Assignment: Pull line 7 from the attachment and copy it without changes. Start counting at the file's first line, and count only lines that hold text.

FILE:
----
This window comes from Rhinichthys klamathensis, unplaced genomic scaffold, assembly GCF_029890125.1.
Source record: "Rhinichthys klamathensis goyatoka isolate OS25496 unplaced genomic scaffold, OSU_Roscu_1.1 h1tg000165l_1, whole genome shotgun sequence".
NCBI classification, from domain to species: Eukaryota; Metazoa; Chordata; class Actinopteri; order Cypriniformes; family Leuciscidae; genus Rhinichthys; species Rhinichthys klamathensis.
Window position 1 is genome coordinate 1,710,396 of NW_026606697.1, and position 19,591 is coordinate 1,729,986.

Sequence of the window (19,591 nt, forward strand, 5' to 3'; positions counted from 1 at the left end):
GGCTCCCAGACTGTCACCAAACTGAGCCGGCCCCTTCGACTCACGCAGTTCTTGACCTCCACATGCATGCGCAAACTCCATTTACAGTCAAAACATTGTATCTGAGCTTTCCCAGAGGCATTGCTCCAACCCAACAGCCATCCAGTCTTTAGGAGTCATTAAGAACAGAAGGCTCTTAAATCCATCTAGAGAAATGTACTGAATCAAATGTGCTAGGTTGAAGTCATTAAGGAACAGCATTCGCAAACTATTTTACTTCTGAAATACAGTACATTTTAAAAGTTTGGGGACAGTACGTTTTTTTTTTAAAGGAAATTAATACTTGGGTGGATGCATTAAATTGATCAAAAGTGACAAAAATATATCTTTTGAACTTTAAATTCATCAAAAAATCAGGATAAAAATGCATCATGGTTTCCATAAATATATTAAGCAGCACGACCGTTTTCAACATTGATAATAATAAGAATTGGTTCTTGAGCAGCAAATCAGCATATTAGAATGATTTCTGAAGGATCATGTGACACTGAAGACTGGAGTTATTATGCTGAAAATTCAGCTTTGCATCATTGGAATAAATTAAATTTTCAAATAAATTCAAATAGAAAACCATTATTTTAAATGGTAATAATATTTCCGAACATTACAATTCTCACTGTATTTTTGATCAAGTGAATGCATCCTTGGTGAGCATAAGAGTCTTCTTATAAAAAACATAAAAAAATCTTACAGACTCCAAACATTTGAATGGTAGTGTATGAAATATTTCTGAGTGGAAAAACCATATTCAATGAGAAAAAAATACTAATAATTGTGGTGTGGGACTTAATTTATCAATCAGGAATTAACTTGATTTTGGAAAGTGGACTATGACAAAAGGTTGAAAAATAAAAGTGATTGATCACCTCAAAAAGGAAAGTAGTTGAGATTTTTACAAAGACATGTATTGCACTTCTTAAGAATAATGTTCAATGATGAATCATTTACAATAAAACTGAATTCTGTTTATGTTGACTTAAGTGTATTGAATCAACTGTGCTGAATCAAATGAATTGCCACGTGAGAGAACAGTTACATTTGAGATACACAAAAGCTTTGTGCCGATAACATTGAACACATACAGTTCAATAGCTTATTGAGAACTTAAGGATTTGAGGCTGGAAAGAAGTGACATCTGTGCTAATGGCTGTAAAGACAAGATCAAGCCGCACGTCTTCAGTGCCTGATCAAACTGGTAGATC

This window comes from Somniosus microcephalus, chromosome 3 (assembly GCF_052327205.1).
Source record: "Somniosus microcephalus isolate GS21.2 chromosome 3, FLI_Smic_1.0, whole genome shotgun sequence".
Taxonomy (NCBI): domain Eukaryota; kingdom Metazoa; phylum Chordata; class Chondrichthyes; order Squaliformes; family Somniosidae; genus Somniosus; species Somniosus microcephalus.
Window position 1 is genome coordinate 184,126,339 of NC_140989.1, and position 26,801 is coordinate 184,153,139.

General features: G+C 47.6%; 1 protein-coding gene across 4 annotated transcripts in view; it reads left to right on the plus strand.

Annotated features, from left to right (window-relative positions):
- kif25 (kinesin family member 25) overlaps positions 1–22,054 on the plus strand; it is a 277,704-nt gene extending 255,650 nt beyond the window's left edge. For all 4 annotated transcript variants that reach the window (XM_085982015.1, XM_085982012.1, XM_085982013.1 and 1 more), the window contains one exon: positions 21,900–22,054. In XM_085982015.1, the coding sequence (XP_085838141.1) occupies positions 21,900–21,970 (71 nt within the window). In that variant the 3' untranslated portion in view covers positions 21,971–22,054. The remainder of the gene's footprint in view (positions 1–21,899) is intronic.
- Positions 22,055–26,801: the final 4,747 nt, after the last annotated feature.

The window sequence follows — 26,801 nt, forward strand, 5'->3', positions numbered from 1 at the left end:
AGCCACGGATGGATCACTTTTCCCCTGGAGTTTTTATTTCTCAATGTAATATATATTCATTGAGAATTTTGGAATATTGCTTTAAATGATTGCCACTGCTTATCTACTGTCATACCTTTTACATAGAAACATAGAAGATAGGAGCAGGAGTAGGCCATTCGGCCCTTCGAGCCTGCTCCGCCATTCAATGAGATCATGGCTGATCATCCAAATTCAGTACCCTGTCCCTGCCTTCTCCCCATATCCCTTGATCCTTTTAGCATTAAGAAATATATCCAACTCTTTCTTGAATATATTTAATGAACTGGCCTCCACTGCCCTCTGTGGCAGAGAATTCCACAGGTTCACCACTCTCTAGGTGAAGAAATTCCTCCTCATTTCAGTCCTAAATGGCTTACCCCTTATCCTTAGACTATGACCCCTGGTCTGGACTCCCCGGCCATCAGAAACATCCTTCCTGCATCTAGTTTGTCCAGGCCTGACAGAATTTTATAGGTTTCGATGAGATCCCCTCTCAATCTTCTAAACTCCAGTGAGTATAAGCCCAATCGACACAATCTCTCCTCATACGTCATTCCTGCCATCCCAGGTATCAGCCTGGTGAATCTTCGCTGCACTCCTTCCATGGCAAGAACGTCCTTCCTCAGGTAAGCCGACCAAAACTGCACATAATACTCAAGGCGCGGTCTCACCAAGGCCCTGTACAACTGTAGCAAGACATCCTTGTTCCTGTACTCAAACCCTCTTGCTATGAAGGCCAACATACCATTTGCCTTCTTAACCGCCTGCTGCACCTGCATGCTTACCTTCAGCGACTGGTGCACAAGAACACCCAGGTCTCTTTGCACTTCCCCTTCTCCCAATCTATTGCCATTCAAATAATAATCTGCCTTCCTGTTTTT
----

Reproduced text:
This window comes from Somniosus microcephalus, chromosome 3 (assembly GCF_052327205.1).